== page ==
Eggers, MJ 2023, 'Engineering geological models in open pit slope engineering', in PM Dight (ed.), SSIM 2023: Third International Slope Stability in Mining Conference
, Australian Centre for Geomechanics, Perth, pp. 35-54, https://doi.org/10.36487/ACG_repo/2335_0.03
The key to the successful design and management of slopes in mining is in understanding the geological controls on rock behaviour when it is stressed by surface excavation, pore pressure changes and external forces such as seismic loads. The purpose of this geological approach to rock slope engineering is to enable more accurate and reliable prediction of stability conditions when undertaking slope design at any stage of the mine life cycle, from feasibility studies to mine closure.
There is a trend in recent practice to concentrate the geotechnical model development towards rock mass classification and how this rock mass model can be used in stability analysis. The geological component of the geotechnical model is often neglected or directly lifted from the resource model. As the resource model has an objective to predict mineralisation and grade, it is typically not focused on areas in the deposit of geotechnical importance. These factors can sometimes take attention away from the main features of the geotechnical model that are driving behaviour and failure mechanisms, in particular structure, geological influence on change in rock mass condition, and groundwater. The role of the engineering geological model (EGM) is to ensure all the key geological controls on rock behaviour and performance are adequately identified and evaluated to inform the analysis, design and management of slopes.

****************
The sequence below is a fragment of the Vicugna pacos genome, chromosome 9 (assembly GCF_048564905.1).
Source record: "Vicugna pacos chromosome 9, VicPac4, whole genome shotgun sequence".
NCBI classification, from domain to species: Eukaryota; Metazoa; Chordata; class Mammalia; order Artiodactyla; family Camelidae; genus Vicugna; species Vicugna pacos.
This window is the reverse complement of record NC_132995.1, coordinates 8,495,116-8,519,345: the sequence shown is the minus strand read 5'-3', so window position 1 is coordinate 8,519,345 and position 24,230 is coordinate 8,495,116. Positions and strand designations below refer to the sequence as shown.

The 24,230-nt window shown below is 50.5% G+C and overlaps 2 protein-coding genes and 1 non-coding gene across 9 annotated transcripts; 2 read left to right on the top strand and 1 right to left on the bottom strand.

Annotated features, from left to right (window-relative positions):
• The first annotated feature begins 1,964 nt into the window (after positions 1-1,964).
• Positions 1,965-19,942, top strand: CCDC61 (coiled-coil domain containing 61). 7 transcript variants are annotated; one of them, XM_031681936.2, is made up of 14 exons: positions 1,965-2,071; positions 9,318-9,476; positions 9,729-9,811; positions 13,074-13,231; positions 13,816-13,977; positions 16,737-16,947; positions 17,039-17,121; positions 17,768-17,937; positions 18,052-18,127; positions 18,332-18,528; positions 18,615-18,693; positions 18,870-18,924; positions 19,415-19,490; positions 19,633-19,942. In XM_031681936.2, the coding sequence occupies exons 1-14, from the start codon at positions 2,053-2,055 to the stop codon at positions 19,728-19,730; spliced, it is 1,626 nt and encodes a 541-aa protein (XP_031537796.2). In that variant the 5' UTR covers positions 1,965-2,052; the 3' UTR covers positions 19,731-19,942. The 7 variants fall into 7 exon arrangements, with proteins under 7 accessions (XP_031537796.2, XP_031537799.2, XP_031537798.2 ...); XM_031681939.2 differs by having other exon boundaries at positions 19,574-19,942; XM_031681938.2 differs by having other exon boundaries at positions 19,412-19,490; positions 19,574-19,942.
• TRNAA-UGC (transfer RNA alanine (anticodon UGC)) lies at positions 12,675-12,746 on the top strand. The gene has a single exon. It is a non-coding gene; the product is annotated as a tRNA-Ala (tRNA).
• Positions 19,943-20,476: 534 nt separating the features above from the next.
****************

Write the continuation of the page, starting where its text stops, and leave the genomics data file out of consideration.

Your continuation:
The paper describes the conceptual and observational types of EGMs and how they relate to the mine design life cycle. The geology, structure, rock mass and hydrogeology components of the EGM are summarised and described in relation to development of the model, including the engineering geological description, model geometry and visualisation, and geotechnical characterisation of engineering properties and parameters. The importance of conceptualisation is emphasised, and the notion of EGMs as both a knowledge framework and ideology are summarised as the preferred approach to more accurate development of geotechnical models for mine design.
Keywords: engineering geological models, conceptual models, observational models, regional geology, structure, rock mass, hydrogeology, characterisation, model geometry, visualisation, geotechnical parameters, conceptualisation, knowledge framework
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